Indonesia To Restrict E-Cigarettes while Tobacco Remains off the Hook

Indonesia is set to restrict the sales of e-cigarette materials, with the Trade Minister also telling users of the products to turn to tobacco cigarettes instead, which are sold freely in the country despite killing hundreds of thousands of the population each year.

The new regulation, which will go into effect early next year, will require vendors of vapor products to obtain a combination of special government licenses, which could take years to acquire.

The decision has been met with disgruntlement among the growing number of e-cigarette users in the country, but the Trade Minister Enggartisto Lukita quickly offered a solution when he told Kompas e-cigarette smokers can just, “become regular smokers.”

The statement did not go down well with anti-tobacco activists in a country where over 200,000 people already die of tobacco-related causes each year. It is even more puzzling given the fact that many experts have declared that they believe the effect of e-cigarettes is not as harmful as addiction to traditional cigarettes.

Inevitably, this has led to another discussion on the power of the tobacco industry on the government of Indonesia, which is the only country in the Asia-Pacific region to have not ratified the World Health Organization’s Framework Convention on Tobacco Control.

“The tobacco industry here is very strong. Unlike in most other countries now, they’re still perceived simply as a normal business and treated that way,” she said said Dr. Widyastuti Soerojo, head of the Tobacco Control Unit in the Indonesian Public Health Association, as quoted by The Washington Post. “We lack many control measures that are needed, and those rules we do have, like on advertising to children, often go unenforced.”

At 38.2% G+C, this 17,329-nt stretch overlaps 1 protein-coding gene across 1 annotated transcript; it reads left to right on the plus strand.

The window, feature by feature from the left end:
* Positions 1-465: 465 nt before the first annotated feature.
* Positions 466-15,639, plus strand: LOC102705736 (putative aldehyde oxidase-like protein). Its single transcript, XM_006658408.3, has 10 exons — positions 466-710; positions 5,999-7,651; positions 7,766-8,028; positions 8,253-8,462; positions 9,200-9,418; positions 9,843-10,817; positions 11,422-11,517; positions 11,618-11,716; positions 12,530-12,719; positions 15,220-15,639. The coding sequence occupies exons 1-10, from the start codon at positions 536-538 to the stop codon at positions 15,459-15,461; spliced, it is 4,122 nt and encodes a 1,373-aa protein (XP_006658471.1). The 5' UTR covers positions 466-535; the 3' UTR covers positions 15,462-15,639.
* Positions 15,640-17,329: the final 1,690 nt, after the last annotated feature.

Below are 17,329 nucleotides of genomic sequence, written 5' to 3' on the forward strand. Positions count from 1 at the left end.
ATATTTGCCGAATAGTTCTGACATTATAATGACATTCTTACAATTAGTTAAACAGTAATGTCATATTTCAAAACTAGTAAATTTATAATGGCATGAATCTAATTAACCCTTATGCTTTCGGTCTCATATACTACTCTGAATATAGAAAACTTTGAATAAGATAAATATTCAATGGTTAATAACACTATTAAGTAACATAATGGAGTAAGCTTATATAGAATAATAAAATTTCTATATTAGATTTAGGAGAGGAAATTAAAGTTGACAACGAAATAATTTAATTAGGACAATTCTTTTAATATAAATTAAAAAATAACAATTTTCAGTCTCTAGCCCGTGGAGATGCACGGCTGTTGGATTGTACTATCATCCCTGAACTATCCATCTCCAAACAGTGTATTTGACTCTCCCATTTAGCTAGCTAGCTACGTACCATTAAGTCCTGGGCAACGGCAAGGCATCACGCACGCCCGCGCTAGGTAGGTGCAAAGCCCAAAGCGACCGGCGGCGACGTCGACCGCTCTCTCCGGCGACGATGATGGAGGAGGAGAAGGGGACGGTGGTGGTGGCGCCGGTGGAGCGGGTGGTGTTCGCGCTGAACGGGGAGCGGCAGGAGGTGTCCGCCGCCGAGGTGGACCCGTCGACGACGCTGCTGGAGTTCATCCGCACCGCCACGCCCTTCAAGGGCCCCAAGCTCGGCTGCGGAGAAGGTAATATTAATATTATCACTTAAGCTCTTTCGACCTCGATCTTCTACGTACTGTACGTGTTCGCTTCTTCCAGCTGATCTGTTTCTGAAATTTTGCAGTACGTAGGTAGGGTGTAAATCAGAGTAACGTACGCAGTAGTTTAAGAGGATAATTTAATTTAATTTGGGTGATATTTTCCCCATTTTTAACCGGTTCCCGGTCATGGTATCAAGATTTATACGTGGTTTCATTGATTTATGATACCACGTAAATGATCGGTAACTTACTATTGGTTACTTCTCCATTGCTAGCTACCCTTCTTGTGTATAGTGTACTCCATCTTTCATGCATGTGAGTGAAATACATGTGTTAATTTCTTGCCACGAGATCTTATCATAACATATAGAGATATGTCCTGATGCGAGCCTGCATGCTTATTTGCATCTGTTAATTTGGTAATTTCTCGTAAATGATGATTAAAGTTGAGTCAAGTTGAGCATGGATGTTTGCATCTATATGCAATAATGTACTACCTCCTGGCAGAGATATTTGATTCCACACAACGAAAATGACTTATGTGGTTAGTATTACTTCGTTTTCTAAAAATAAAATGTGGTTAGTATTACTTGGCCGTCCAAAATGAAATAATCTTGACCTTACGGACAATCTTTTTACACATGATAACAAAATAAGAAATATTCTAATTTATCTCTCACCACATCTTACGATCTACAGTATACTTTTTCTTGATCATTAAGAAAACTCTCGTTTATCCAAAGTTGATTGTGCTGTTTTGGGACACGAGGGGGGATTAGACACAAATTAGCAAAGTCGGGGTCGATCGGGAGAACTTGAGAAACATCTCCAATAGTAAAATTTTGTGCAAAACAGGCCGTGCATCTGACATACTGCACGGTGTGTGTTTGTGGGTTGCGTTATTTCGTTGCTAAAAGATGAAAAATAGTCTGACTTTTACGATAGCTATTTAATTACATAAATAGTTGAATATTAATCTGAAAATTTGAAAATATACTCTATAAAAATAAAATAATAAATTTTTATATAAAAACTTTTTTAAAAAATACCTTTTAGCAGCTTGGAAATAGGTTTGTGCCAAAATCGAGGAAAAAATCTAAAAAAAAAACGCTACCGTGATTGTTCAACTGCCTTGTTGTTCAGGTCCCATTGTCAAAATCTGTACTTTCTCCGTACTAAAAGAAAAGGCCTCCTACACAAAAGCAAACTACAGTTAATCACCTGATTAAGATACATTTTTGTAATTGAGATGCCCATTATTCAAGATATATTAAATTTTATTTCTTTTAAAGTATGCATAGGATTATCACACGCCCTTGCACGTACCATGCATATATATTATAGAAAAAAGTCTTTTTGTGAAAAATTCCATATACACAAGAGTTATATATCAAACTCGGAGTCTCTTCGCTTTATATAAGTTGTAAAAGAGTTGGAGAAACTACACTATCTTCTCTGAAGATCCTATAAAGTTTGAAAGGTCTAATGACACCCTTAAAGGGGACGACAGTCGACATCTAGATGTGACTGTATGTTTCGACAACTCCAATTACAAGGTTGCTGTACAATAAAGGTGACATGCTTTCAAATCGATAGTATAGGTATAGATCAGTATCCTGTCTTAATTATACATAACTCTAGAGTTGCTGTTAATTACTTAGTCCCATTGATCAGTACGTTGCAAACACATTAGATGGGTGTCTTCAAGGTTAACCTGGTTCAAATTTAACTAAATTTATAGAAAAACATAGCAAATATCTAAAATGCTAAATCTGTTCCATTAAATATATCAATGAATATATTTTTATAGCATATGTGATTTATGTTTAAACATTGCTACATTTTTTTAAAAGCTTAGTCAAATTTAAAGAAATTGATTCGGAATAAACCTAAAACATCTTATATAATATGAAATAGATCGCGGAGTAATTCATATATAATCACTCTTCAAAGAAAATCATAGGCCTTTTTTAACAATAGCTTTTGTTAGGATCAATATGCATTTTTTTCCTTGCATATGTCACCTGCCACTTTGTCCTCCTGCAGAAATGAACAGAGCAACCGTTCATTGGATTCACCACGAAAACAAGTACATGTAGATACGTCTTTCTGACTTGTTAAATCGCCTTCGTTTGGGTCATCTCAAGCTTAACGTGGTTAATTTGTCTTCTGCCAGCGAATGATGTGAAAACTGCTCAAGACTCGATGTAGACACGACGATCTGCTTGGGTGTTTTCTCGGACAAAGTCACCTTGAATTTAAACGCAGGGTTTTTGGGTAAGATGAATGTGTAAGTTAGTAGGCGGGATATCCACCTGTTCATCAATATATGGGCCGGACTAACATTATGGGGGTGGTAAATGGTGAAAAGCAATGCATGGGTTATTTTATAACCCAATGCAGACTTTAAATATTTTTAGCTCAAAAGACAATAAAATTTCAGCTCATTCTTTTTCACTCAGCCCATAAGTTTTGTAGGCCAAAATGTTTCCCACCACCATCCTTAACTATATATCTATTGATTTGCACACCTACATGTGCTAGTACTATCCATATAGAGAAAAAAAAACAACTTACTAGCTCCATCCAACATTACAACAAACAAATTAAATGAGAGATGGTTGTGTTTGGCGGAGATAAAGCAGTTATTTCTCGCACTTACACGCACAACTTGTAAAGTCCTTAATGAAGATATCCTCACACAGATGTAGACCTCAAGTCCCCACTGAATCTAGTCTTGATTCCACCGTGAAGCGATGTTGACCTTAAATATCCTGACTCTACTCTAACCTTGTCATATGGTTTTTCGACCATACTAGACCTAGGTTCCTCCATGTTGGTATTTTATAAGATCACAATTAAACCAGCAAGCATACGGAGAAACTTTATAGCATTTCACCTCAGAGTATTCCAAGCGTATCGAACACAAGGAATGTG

Indonesia’s lenient stance on tobacco is in contrast to the firm action it has taken against other substances, such as drugs – for which people are executed periodically – and alcohol – the sale of which is banned in convenience stores. According to Mark Hurley, communications director and former Indonesia country director at the Campaign for Tobacco-Free Kids in Washington, this is mainly down to the lobbies by the tobacco companies.

“The big companies have convinced the government they are important for local [tobacco] farmers and for tax revenues,” he said. “But in reality, the costs of treating diseases caused by tobacco far outweigh any economic benefits.”

 

photo by Real English.com

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Ardi Wirdana is a Jakarta-based journalist covering a variety
of topics including business, policy, and news in Indonesia.


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